Today’s update comes from Sara Hall who has been riding Dexter on a fairly regular basis:
I took Dexter for a spin today. Although quiet green and very quiet- he’s not lazy. He did give me quite the workout though. Dex is a super sweet, easy to handle (in my experience) guy. He has really filled out these days. He let me catch him, lead quietly, tied quietly, tacked up quietly, stood nicely for mounting (but walked off when I got on him). He even was a good boy when baby sampson was being nosy and disruptive in the paddock next to the arena, when dusty was screaming his head off, when Tara got loose and went tearing back to the pasture at a gallop, with other riders entering and exiting the ring…and so on. There is lots to like about this boy!
He is a “work out” to ride just because he’s pretty green. My sense is that he has had some training, probably more along the lines of riding trails and things like that- and I bet he’s pretty solid in that situation (this is just a GUESS on my part). I would guess that he’s done next to *no* arena work so he just doesn’t know much about the kind of work you do in an arena: ie steady gaits, turning, etc. He did pick up all 3 gaits with out much fuss- including the canter (except his right lead — more on that later).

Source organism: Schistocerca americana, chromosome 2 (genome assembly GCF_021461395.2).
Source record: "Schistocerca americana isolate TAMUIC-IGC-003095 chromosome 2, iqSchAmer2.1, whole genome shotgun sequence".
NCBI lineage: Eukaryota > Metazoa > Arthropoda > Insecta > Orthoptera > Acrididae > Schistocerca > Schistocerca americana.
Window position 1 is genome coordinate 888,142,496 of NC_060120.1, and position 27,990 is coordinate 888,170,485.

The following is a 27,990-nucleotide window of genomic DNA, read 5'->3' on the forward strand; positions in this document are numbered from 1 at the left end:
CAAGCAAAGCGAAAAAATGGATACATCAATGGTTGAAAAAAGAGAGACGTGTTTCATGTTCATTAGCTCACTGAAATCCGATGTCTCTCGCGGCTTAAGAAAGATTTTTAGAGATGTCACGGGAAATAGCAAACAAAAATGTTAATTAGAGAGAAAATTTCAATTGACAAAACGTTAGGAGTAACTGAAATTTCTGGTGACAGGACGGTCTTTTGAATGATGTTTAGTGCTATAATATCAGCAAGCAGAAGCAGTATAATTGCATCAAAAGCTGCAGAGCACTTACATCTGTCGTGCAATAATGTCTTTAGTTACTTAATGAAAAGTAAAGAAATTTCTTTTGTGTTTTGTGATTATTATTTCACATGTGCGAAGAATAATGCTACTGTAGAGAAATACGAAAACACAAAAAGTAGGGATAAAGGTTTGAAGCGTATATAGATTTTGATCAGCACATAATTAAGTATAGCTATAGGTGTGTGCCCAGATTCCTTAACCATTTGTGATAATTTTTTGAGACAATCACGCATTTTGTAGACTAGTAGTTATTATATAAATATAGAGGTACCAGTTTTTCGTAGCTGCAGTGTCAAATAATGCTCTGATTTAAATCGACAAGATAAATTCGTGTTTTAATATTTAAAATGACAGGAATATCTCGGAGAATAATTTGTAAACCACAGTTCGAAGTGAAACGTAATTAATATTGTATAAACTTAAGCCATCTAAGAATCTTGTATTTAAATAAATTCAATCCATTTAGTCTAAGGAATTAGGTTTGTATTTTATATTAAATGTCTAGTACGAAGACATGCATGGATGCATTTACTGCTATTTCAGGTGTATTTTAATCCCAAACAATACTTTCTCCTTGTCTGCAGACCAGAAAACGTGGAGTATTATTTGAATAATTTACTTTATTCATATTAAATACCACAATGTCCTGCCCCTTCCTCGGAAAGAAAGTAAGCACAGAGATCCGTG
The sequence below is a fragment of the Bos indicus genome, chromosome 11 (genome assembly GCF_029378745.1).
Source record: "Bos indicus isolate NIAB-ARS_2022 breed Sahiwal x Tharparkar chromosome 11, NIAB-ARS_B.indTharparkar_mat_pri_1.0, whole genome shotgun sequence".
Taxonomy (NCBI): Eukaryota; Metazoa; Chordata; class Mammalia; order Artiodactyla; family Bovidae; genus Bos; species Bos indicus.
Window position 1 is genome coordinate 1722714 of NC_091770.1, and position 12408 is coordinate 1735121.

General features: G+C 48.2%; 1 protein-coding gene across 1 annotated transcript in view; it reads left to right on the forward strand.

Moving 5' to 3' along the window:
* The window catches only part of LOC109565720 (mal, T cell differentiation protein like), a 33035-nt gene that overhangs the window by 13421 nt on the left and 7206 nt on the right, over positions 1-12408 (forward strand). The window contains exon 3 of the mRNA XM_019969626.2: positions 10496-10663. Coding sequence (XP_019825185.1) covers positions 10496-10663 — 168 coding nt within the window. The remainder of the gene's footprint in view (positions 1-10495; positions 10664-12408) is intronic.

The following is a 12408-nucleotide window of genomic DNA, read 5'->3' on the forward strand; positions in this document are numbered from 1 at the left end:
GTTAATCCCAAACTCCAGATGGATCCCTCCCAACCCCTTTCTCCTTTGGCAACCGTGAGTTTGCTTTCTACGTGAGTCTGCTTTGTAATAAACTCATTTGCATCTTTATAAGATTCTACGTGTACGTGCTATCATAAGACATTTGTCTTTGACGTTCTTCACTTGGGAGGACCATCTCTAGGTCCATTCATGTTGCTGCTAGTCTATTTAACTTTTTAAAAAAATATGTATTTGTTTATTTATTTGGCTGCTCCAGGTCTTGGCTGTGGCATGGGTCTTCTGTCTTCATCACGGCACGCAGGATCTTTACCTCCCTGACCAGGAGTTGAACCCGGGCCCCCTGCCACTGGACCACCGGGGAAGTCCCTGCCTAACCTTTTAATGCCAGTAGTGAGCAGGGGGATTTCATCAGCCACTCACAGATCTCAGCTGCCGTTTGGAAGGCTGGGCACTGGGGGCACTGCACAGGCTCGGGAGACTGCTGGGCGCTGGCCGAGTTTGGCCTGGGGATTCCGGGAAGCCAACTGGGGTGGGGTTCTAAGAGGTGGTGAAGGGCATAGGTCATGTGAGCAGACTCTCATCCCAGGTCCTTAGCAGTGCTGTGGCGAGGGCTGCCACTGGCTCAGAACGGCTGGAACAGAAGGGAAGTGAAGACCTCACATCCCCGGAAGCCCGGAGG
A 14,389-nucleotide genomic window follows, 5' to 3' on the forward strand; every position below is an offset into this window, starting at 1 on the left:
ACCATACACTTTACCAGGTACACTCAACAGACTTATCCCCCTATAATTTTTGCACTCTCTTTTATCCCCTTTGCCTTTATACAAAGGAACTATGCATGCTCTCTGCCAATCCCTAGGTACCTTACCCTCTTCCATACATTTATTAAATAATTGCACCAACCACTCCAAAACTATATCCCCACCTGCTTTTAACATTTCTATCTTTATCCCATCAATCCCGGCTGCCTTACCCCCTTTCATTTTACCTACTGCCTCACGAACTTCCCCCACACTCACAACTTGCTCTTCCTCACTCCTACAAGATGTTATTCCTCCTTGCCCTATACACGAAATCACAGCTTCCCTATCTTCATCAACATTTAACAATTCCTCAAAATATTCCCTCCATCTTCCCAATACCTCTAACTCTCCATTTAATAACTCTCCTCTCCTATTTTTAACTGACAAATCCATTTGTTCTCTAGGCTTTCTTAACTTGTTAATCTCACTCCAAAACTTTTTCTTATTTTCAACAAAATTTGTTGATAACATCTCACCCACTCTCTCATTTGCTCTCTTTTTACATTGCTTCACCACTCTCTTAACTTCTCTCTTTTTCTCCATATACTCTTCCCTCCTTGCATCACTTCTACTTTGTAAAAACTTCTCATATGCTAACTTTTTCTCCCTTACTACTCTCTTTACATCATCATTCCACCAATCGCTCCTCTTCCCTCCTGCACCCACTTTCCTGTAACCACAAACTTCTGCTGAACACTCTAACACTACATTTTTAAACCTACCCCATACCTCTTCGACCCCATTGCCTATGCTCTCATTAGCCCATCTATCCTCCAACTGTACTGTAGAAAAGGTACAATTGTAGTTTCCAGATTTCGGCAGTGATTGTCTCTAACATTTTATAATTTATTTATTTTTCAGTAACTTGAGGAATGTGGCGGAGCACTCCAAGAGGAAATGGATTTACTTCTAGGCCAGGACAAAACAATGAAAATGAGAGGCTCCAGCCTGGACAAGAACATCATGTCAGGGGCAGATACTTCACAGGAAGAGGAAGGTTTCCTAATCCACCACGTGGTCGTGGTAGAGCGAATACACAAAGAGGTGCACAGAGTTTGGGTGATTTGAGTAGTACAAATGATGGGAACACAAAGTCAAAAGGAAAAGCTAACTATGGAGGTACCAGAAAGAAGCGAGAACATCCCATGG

He can have cute, forward, gaits but you have to encourage him to keep going. He’s not balky, or lazy, he just needs support from his rider still. I was riding him in a lesson so we were doing lots of circles and beginning leg yields and things of that nature- all of which are a whole body work out on him, for now. Although, I will say, that in a trail situation one would probalby not see the same kind of greenness you see in the arena with him.
But the real workout came in in trying to get him to take his correct lead left at the canter. He is very “right sided”, even at the trot, and had a really, really, really hard time picking up that left canter. We did eventually get it but I don’t think I’ll personally try until I can work through it with Andrea (the trainer).
Here is a picture of us working on that tough left side: